When did Canada’s soldiers fight in Afghanistan? London cenotaph gets the dates wrong

The dates for the Afghanistan conflict read 2010-2014. The correct dates are 2001-2014.
The dates for the Afghanistan conflict read 2010-2014. The correct dates are 2001-2014.

After months of restorations the Victoria Park Cenotaph in London has finally been revealed, but it contains a typo.

The structure, which was renovated to commemorate soldiers lost in the Korean conflict and the Afghanistan mission, has the wrong dates.

“This past Monday when the hoarding was removed an error was discovered on the date for the Afghanistan conflict. The incorrect date of 2010 was inscribed as opposed to 2001,” said Tim Wellhauser, facilities┬ámanager for the City of London.

Instead of reading 2001 to 2014 as the dates for Canada’s involvement in Afghanistan, the plaque reads 2010 to 2014.

READ MORE: Justin Trudeau says no plan to reintroduce troops to Afghanistan

He says the design team, not taxpayers, will be footing the bill for the fix.

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“The original drawings were correct. When the contract drawings were prepared an error was made. The error is going to be rectified and corrected within the next week. There is no cost to the taxpayer,” said Wellhauser.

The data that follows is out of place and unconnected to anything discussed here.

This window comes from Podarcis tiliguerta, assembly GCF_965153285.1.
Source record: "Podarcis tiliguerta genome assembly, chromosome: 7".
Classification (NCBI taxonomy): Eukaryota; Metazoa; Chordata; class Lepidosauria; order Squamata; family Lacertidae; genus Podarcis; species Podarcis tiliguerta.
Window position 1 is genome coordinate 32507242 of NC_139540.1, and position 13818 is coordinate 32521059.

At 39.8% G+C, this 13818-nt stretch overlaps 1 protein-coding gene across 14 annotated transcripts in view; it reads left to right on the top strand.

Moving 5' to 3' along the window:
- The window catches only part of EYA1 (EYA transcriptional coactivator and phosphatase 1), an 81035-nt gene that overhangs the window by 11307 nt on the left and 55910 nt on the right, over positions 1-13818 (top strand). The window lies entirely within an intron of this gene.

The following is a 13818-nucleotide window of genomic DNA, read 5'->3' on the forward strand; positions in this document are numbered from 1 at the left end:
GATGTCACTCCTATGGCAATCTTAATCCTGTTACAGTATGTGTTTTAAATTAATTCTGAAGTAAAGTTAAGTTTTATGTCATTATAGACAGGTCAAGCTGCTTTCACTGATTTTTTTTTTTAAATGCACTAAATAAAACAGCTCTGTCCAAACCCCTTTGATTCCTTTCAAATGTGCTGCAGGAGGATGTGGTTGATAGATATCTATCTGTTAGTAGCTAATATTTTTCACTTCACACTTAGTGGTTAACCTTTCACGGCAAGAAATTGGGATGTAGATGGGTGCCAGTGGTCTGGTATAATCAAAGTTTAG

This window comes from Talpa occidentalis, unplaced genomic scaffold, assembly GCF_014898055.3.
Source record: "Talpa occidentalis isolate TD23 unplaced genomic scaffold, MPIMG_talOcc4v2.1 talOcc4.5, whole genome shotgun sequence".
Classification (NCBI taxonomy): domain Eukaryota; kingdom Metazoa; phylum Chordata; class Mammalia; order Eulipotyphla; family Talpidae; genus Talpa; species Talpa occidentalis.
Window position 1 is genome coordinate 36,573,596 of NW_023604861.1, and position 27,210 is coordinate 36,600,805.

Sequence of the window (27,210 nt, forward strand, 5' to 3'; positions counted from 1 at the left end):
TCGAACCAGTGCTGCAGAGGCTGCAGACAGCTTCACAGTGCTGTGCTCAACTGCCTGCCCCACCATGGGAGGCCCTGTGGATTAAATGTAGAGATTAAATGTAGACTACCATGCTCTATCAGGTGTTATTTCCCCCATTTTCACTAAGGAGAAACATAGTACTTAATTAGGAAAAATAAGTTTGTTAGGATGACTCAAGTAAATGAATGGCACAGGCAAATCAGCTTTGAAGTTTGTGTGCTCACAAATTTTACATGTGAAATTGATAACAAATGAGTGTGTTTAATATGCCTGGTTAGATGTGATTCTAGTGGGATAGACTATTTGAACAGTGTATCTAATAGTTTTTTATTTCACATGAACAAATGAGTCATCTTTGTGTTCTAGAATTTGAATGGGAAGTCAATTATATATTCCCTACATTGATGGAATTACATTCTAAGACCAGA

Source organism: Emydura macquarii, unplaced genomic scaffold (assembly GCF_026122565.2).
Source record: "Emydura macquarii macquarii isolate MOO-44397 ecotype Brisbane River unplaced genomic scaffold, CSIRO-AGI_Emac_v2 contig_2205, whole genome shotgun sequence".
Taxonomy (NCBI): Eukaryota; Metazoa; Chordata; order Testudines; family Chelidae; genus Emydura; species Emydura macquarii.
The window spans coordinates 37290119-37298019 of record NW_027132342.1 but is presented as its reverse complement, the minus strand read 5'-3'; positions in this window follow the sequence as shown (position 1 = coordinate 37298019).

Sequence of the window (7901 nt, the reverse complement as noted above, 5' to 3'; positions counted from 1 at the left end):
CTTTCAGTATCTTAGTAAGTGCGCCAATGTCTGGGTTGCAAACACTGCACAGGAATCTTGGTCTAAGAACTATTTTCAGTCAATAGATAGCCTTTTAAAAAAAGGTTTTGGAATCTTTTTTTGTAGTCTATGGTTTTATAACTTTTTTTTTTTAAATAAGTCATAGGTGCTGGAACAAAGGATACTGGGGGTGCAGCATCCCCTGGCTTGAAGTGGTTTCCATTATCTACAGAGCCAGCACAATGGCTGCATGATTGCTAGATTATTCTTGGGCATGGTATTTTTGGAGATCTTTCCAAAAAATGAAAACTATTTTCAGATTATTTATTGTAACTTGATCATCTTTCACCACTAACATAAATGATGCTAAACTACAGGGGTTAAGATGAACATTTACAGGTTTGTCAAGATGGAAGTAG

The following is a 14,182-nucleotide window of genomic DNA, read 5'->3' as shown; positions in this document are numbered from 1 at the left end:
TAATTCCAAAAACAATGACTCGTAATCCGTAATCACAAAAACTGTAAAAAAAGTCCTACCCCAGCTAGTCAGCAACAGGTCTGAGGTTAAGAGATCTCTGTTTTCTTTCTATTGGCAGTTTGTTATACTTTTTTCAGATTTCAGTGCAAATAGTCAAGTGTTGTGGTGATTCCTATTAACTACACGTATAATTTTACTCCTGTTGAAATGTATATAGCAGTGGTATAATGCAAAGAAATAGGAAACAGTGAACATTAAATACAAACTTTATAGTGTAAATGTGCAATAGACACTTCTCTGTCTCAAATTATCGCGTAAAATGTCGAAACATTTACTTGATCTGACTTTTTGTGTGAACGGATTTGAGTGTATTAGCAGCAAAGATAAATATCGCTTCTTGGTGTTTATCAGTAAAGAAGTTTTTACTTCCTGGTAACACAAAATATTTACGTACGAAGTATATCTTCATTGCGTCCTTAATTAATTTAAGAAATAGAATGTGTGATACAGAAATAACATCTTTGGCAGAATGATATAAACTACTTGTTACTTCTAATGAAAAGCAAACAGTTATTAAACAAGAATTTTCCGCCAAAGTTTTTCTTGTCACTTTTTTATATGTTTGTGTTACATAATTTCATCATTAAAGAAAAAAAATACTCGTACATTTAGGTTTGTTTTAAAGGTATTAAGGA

City hall informed the Royal Canadian Legion of the error, and promised it would be corrected as soon as possible.

“We’re not too upset about it, the fences are still up, the project isn’t quite finished yet. We were assured it would be all fixed up and looking good by Sept. 17 when we have the re-dedication ceremony and the start of Legion week,” said Caspar Koevoets, zone commander for the Royal Canadian Legion in London.

READ MORE: City scrambles to fix misspelled street sign

The city received $158,242 in federal funding to repair the landmark as part of a Canada 150 grant.

The remaining amount of $316,958 was provided by the City of London out of its public art maintenance fund, with some of the cost subsidized by donations from citizens.

Fourteen southwestern Ontario soldiers were killed during Canada’s Afghanistan mission, including 39-year-old Trooper Mark Wilson who was killed by a roadside bomb.